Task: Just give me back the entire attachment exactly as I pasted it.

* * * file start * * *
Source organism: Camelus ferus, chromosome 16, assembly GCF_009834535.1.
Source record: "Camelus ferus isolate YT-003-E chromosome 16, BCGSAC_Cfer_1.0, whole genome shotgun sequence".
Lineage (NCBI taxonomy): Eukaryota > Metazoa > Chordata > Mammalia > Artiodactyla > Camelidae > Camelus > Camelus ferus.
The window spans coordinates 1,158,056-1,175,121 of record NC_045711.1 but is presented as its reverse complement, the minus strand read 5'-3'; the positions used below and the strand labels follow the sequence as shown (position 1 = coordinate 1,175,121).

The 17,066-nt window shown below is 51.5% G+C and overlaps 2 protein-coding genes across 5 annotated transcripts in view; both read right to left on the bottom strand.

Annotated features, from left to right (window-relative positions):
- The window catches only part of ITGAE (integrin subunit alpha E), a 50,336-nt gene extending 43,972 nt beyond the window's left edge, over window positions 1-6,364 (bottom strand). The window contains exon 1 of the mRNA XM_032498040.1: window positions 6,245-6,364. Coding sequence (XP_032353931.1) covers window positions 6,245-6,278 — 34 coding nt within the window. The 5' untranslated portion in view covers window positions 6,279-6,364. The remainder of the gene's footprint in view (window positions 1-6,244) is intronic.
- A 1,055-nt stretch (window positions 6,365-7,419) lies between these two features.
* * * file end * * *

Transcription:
Source organism: Camelus ferus, chromosome 16, assembly GCF_009834535.1.
Source record: "Camelus ferus isolate YT-003-E chromosome 16, BCGSAC_Cfer_1.0, whole genome shotgun sequence".
Lineage (NCBI taxonomy): Eukaryota > Metazoa > Chordata > Mammalia > Artiodactyla > Camelidae > Camelus > Camelus ferus.
The window spans coordinates 1,158,056-1,175,121 of record NC_045711.1 but is presented as its reverse complement, the minus strand read 5'-3'; the positions used below and the strand labels follow the sequence as shown (position 1 = coordinate 1,175,121).

The 17,066-nt window shown below is 51.5% G+C and overlaps 2 protein-coding genes across 5 annotated transcripts in view; both read right to left on the bottom strand.

Annotated features, from left to right (window-relative positions):
- The window catches only part of ITGAE (integrin subunit alpha E), a 50,336-nt gene extending 43,972 nt beyond the window's left edge, over window positions 1-6,364 (bottom strand). The window contains exon 1 of the mRNA XM_032498040.1: window positions 6,245-6,364. Coding sequence (XP_032353931.1) covers window positions 6,245-6,278 — 34 coding nt within the window. The 5' untranslated portion in view covers window positions 6,279-6,364. The remainder of the gene's footprint in view (window positions 1-6,244) is intronic.
- A 1,055-nt stretch (window positions 6,365-7,419) lies between these two features.